MassPort has recently set new rules for Uber and Lyft and other Transportation Network Companies (TNCs) at Logan. Logan is a special case, but we are facing unacceptable congestion across the region and the fundamental problem is single-rider vehicle use. Right now, TNCs are part of that problem. However, they can be part of the solution if more of their trips become shared trips instead of single rider trips.
As congestion increases all across the region, we simply cannot get people where they need to go in single rider vehicles — there just isn’t enough asphalt at rush hour. The perennial question is how to get people into higher occupancy vehicles, including public transit.
When TNCs initially brought their superior dispatching technology to market, they competed most directly with taxis. TNCs now dwarf taxis even at the airport. Now TNCs are competing directly with higher-occupancy modes, including public transit, and so are contributing to congestion. They especially create additional congestion when they are moving empty — “dead-heading”.
The efficiency of TNC dispatching ironically encourages dead-head return trips at Logan. The best bet for a Boston taxi driver dropping off at Logan may be to just sit at the airport and wait for a fare. By contrast the TNC driver has the chance to make money all day long and so is more likely to prefer to leave the airport empty and keep driving.
MassPort’s proposed centralization of TNC drop-off and pick-up at Logan was intended to reduce terminal curb-side congestion and to reduce dead-head trips by facilitating re-match to new passengers in the central area. In the compromise finally adopted by the MassPort Board, TNCs will continue to be able to drop-off curbside in the morning, but will cycle to the central area for pickups. TNC riders will pay a new drop off fee of $3.25, discounted to $1.50 for shared rides.
I share the concerns of many that the new rules seem to unfairly disadvantage Uber and Lyft as compared to taxis and limousines. I’m not as troubled as some are by the partially centralized traffic flow for TNCs — I am hopeful that Logan will make the new flow as workable as possible for all riders. They are promising baggage check and wheel chair access and other necessities and conveniences within the TNC area. And all travelers will benefit from a reduction in congestion.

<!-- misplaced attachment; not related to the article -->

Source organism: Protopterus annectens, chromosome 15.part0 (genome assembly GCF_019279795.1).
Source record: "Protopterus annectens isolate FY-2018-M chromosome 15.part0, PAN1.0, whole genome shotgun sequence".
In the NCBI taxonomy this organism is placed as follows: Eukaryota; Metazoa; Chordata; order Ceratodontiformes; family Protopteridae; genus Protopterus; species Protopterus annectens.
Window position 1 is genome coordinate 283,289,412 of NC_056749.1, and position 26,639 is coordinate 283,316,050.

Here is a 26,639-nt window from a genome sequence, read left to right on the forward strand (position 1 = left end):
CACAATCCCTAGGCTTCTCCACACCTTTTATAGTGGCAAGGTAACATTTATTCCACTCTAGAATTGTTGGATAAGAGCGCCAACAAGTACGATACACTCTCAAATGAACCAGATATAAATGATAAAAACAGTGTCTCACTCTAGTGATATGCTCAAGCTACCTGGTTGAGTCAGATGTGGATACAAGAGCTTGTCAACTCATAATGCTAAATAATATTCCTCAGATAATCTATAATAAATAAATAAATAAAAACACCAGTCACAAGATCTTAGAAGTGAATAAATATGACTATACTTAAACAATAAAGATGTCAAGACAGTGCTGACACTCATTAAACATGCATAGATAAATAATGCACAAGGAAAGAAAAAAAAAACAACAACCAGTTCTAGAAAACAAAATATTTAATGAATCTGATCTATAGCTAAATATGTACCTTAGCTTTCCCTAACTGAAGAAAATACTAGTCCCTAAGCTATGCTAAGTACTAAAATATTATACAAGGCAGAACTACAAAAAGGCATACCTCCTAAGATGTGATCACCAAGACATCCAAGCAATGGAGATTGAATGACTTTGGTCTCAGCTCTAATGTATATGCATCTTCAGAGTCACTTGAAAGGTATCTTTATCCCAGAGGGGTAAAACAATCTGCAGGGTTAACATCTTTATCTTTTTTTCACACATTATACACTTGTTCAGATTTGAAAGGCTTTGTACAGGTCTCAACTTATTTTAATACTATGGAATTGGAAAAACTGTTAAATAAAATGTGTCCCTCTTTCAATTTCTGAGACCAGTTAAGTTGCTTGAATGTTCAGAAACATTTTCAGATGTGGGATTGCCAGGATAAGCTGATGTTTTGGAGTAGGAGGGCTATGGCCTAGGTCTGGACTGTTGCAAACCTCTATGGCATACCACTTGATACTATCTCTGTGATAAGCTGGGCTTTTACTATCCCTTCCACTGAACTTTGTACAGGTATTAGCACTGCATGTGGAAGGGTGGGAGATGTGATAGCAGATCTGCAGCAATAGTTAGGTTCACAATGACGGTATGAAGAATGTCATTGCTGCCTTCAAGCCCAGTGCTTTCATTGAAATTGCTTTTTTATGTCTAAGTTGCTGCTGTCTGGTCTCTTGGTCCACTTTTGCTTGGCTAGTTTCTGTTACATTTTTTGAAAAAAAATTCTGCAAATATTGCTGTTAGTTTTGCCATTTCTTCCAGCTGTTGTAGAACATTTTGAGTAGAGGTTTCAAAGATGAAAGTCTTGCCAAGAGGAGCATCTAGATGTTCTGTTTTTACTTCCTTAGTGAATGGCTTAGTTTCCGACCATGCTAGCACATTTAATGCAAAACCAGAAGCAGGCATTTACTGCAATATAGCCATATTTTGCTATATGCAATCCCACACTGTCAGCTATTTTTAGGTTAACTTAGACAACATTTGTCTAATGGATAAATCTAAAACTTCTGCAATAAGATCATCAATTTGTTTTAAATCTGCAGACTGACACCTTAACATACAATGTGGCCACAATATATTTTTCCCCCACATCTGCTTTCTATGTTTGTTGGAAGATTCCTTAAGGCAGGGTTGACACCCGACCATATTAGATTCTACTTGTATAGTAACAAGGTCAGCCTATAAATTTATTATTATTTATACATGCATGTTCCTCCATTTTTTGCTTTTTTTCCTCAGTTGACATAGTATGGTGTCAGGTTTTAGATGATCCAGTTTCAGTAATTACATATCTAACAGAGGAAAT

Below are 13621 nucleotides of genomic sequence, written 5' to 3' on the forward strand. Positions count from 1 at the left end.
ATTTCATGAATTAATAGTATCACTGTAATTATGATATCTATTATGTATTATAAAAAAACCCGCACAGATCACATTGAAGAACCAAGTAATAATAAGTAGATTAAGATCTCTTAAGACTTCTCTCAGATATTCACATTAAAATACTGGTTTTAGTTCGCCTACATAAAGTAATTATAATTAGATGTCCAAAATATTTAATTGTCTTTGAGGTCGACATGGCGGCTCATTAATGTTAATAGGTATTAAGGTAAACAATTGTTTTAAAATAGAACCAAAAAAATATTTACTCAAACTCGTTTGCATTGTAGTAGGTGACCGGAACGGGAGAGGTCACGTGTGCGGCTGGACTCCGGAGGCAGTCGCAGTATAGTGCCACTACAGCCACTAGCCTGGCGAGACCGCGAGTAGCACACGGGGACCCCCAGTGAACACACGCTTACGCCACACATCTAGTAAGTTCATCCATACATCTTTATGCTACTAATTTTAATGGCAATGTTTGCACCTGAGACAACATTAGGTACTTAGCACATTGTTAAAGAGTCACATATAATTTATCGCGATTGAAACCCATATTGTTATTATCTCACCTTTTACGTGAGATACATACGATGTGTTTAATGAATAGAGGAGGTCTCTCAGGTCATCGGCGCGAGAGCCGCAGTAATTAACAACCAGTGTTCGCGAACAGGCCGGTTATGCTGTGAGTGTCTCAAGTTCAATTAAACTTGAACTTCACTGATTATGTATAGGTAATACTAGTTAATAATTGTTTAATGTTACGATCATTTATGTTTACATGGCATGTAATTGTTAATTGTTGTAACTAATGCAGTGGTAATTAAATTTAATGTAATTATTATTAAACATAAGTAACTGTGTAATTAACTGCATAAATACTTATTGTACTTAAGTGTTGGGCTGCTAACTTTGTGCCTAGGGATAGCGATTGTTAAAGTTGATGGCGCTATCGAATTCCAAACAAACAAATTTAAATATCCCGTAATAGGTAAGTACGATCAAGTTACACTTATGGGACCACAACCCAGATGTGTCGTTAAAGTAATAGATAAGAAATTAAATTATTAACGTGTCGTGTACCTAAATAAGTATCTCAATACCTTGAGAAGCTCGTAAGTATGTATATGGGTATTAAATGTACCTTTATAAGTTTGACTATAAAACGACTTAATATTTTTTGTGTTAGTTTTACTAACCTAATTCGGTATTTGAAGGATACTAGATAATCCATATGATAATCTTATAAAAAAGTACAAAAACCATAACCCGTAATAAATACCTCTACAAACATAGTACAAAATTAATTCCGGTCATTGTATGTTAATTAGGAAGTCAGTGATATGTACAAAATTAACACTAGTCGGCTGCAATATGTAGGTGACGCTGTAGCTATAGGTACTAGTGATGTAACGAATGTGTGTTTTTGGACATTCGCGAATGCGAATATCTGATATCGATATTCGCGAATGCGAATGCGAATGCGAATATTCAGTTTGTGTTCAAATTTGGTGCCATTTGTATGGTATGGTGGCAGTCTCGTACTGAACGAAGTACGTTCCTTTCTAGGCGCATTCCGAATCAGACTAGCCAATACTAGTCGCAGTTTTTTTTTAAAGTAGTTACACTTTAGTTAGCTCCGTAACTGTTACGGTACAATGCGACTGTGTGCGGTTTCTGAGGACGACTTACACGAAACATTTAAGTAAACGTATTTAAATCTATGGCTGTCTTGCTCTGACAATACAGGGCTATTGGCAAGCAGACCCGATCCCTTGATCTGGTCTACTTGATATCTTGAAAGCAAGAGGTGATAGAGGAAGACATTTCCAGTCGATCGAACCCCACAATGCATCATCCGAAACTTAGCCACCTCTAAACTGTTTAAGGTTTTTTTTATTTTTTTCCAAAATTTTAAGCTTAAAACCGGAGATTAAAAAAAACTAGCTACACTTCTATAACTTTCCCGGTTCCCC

I remain troubled that a non-Boston taxi or a limo service will pay no drop-off fee although they are even more likely than an Uber/Lyft driver to return empty and contribute to dead-head congestion. A more rational approach would charge all ride services based on their efficiency — the total number of riders they are carrying per round trip; the more the riders, the lower the fee. Riders entering or leaving Logan alone, especially in hours that public transportation is available, should pay a steeper fee.
While I believe that a steeper differential is necessary to result in increased sharing on trips to Logan, the changes will help increase sharing on rides home from Logan. Currently, to prevent cycling of vehicles on the ring roads, Massport prohibits outgoing ridesharing. At the new central location, ridesharing will be encouraged.
MassPort deserves a lot of credit for their efforts to increase public transportation to the airport — the expansion of Logan Express buses is a positive aspect of the proposal that is not getting much attention.
TNCs are here to stay. We need to explore new partnerships with them to reduce single-occupancy vehicle use across the region. The broader opportunities include statewide TNC fee structures to more heavily favor ride-sharing and also marrying public transit GPS technology to TNC dispatching so people could better coordinate trips using both transit and a TNC ride.
There may be new ways of scheduling and sharing transportation resources that we just haven’t thought of yet — new technology has created a lot of room for both public and private creativity.